Since it opened in 1906, the five-star Ritz Hotel on Piccadilly has been synonymous with prestige, luxury, elegance and style. And, famously, its afternoon tea!
When the heroine of my book Song of the Nile moves to London in the 1930s, tea at the Ritz is a lovely treat for her. Then, the fabulous union of tea and nibbles was open only to high society. These days, however, anyone is welcome to enjoy this Great British tradition, so long as they abide by the dress code: jacket and tie, no jeans or sportswear. Personally, I like dressing up; it makes more of an occasion of it.
Tea is served in the Palm Court, the height of splendour with its Louis XVI style, all creams and golds, and chandeliers and mirrors, with ambient music provided by a pianist and harpist. Here, you sit where so many have sat before, including King Edward VII, Sir Winston Churchill and the Queen Mother.
The 18 teas on offer are sourced by the hotel’s ‘Tea Sommelier’, who selects the best teas from around the world from plantations. (The Moroccan Mint is particularly refreshing.) If you prefer something a little fizzier, a range of champagnes is also available.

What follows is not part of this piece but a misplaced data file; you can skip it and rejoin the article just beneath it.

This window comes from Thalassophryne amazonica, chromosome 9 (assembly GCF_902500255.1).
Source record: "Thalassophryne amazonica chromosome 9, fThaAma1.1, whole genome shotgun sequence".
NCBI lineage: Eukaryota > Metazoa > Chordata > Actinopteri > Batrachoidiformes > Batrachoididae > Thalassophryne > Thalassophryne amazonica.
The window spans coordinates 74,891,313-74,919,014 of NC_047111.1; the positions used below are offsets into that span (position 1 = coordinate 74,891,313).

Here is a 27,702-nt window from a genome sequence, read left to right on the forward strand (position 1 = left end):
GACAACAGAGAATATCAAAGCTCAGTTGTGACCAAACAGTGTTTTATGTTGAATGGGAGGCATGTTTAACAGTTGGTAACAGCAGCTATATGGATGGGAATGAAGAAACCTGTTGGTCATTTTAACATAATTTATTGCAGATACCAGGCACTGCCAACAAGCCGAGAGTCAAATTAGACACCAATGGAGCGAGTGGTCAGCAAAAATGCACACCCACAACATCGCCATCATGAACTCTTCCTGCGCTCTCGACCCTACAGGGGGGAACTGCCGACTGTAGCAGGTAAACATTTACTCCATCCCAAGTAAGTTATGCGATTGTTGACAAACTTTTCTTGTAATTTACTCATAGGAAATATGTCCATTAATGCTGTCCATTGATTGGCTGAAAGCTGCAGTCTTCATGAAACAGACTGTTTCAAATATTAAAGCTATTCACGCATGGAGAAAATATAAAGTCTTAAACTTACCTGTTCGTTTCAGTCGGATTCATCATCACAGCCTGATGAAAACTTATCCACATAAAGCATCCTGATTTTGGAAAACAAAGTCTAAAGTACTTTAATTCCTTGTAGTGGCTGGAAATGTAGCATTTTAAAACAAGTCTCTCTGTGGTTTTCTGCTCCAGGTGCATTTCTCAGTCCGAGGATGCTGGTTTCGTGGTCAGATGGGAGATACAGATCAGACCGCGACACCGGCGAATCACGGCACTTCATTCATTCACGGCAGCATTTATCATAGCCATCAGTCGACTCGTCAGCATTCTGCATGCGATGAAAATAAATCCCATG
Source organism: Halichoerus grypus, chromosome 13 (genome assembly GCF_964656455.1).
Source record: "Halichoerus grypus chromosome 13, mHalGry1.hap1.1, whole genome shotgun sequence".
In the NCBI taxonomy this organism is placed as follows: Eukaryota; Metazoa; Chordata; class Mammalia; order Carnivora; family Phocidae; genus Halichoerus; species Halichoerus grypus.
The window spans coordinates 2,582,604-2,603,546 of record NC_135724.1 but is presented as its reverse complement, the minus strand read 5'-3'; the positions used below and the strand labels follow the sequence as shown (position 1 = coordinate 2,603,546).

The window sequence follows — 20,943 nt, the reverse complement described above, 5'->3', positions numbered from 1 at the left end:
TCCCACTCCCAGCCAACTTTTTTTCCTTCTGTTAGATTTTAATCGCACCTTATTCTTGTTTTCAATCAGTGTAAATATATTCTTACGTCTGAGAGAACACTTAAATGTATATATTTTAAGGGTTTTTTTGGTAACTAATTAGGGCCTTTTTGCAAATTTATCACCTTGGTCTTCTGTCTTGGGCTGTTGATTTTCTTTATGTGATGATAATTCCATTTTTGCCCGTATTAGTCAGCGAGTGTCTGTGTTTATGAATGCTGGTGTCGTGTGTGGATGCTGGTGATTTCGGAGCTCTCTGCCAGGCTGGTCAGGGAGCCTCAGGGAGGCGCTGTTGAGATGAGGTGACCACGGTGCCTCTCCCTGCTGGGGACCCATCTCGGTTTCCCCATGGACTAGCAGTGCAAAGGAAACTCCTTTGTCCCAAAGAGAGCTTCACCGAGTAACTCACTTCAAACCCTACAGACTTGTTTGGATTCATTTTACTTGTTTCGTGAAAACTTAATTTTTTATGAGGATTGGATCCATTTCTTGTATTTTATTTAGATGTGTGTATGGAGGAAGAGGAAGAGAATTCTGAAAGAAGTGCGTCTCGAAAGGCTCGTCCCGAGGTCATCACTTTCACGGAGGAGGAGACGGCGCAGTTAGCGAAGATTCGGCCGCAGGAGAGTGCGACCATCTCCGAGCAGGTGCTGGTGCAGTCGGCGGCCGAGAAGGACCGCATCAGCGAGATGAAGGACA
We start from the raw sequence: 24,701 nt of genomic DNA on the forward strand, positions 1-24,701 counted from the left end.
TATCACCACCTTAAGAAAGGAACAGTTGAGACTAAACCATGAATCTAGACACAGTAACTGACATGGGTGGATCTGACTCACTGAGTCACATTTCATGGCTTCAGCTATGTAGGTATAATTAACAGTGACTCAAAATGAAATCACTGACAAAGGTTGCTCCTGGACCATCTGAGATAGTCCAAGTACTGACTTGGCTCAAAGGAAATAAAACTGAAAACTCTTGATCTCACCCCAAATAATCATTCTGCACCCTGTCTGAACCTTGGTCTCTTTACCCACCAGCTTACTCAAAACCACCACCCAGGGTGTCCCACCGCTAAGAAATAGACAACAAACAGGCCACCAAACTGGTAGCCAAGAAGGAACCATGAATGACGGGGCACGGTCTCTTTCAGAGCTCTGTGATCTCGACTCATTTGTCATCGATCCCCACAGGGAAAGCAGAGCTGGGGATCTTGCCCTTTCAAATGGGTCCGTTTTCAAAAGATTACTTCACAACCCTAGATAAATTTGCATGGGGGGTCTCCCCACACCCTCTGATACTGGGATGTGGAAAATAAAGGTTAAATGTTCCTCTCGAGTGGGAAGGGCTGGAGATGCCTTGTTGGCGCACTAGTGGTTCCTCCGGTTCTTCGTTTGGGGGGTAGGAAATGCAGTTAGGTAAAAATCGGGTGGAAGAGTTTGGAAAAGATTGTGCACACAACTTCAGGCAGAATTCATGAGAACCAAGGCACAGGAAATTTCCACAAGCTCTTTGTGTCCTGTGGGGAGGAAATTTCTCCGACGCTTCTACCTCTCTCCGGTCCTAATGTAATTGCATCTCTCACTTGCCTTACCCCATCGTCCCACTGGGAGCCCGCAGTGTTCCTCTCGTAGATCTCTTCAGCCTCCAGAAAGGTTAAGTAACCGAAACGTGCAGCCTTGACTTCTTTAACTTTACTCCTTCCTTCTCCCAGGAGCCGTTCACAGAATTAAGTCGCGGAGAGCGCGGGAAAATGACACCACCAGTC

But what of the food? Of course, the selection is mouth-watering. Delicate sandwiches with smoked salmon or cheddar cheese; expertly crafted pastries; delicious scones with Cornish clotted cream and strawberry jam.
The current price for afternoon tea is £55 for adults and £35 for children. Certainly more expensive than a café around the corner in Mayfair, but I assure you it is well worth the price for the wonderful experience. The ambiance, the décor, the service and the food – you feel like royalty!
If tea at the Ritz isn’t an option for you, perhaps because you live too far away, why not recreate it at home? I have this book on my shelf and I very much enjoy the recipes:
From the author:
Tea at the Ritz is the last delicious morsel of Edwardian London. The light is kind, the cakes are frivolous and the tempo is calm, confident and leisurely.
Photo credits: 1) Willy Barton/Shutterstock.com; 2) Herry Lawford/Wikipedia.